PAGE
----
Chapter 2, 3 and 4 Response

15 Sep

Summarizing is what chapter 2 is all about. This chapter reminds us that while including the opinion of others in our writing, not only does it have to be present but it has to be summarized well and with no bias. While knowing what you believe as the writer, you have to be an actor/actress and pretend for a while that you are on the other side. Step into the shoes of others and see what they see for a moment. There was an example in the beginning where an author summarizes the writing of another author, that he clearly dislikes, and he makes it very well known by speaking very negatively about what this other author had to say.

“David Zinczenko’s article, “Don’t Blame the Eater,” is nothing more than an angry rant in which he accuses the fast, food companies of an evil conspiracy to make people fat. I disagree because these companies have to make money ….”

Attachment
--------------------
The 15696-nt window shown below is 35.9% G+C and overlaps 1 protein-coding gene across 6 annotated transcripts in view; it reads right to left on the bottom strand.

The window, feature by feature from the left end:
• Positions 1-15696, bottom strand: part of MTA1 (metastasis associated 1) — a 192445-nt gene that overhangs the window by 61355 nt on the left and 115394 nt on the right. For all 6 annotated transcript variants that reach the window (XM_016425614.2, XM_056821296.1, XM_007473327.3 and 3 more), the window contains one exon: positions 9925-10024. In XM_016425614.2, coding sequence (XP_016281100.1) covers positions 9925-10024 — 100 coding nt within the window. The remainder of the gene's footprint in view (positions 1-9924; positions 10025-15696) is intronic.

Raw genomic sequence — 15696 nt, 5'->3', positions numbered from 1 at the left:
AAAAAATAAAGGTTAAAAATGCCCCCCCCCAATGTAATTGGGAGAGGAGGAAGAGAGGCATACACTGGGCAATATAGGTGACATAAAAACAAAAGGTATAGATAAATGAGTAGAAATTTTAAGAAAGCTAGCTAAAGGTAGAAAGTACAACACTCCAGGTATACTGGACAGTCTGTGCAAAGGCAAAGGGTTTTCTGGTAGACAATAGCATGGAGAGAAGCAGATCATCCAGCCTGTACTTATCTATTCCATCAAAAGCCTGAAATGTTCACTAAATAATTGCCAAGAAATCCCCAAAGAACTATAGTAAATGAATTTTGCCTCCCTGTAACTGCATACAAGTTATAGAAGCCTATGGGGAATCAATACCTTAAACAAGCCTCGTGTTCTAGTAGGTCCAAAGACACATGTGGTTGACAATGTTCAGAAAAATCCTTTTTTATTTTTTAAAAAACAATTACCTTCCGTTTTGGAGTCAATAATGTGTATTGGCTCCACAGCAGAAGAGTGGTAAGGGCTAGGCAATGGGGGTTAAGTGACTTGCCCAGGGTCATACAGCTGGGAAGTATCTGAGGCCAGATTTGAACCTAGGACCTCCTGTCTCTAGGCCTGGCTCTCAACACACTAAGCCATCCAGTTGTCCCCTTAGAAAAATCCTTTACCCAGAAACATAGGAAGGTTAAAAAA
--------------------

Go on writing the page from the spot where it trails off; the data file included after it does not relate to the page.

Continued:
He didn’t write with an open mind, he attacked the other writer. This makes his writing very unbalanced and untrue in a way. I say untrue because as the chapter says Zinczenko’s tone was never angry as this author said about his writing.

“While Zinczenko does argue that the practices of the fast’ food industry have the effect of making people fat, his tone is never “angry,” and he never goes so far as to suggest that the fast, food industry conspires to make people fat with deliberately evil intent.”

 The chapter teaches us that by writing with no bias you are keeping the original ideas of the author you are summarizing and not distorting or making up your own meaning for their writing. Both sides have to be 100% true and balanced in the writing.